Nutrition tips

3 practices you should be aware of to best preserve your food

July 11 , 2019
Muna Abadel
Mona holds a master's degree in food technology and management of industries from France....More

Sometimes no matter how much we try to moderate the amount of food we cook or buy, we always end up with more than what we need. But with excess food comes the concern of its freshness and our family’s health and safety; how can you best preserve the food? How long can you keep it? And can simple heating up of leftovers be sufficient to ensure the destruction of all bacteria?

Here are some tips to help you navigate the best practices of food preservation.

1. Differentiate between “best before” and “use by/ expiration date”

You can usually read on the food package either “best before” or “use by” then followed by a date. These two terms don’t necessarily mean the same thing. “Best before” means that this particular product has the best quality before that date, yet it is still safe to be consumed after that date (if stored properly). It’s just that maybe the taste, texture, smell or nutritional value are not at the optimal level of this product (but the product SHOULD NOT taste or smell BAD). Actually, many people around the world throw out thousands of dollarsworth of food just because its “best before” date has passed when the food is still edible.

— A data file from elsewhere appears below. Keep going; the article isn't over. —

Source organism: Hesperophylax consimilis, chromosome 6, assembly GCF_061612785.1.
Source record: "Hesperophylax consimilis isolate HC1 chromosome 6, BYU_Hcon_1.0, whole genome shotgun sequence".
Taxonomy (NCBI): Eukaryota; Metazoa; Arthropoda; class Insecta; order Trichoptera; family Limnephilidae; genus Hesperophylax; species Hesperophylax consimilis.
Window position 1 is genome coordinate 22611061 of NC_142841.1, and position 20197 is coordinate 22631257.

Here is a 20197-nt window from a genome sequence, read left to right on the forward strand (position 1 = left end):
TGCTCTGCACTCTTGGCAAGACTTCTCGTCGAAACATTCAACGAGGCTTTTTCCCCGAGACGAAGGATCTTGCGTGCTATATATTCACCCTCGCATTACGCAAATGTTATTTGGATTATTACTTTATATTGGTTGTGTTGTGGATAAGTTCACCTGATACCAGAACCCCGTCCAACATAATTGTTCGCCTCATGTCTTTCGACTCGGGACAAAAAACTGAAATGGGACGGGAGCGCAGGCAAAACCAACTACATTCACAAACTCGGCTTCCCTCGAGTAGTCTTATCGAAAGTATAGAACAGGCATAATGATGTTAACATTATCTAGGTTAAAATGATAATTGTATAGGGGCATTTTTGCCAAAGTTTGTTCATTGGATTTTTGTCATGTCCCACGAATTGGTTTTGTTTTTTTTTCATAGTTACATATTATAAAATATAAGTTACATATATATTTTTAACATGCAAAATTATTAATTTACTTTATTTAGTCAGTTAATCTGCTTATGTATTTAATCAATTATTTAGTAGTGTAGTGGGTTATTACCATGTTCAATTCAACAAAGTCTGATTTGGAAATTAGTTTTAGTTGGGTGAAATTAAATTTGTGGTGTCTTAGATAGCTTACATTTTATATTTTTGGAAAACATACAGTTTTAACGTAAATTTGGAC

On the other hand, “use by/ expiration date” is concerned with the safety of the product. The particular product is not safe to be consumed after that particular date.

2. Many products have “after opening” statement

This statement is important to show you the best way to store your food after opening its packaging and how long you should keep it. Always try to find that statement before using an opened packaged food to make sure it’s safe to use. Just like the cooking cream and food storage jars. 

3. Not all containers are food safe

We all love cheap Tupperware and plastic containers, we can’t have enough of them around! However, not all containers are made equally and not all containers are made safely to touch your food. So before you buy anything to use to store your food or even anything that would come in any contact with your food, make sure you have “the food safe” label on it.


References:

  1. How Long Do Eggs Last Before Going Bad? (September 13, 2017). Taylor Jones. Healthline. https://www.healthline.com/nutrition/how-long-do-eggs-last
  2. Bread Products. Food Preparation and Cooking (1992) Roy Hayter. pp 29-32.
  3. Canned foods: purchasing and storing (January 2017).  Food Standards: Australia and New Zealand. http://www.foodstandards.gov.au/consumer/safety/cannedfoods/Pages/default.aspx
  4. Dry bean storage (September 16, 2016). Karen Fifield. Michigan State University. https://www.canr.msu.edu/news/dry_bean_storage
  5. Ethylene in Fruits and Vegetables (2017). UC San Diego School of Medicine. https://ucsdcommunityhealth.org/wp-content/uploads/2017/09/ethylene.pdf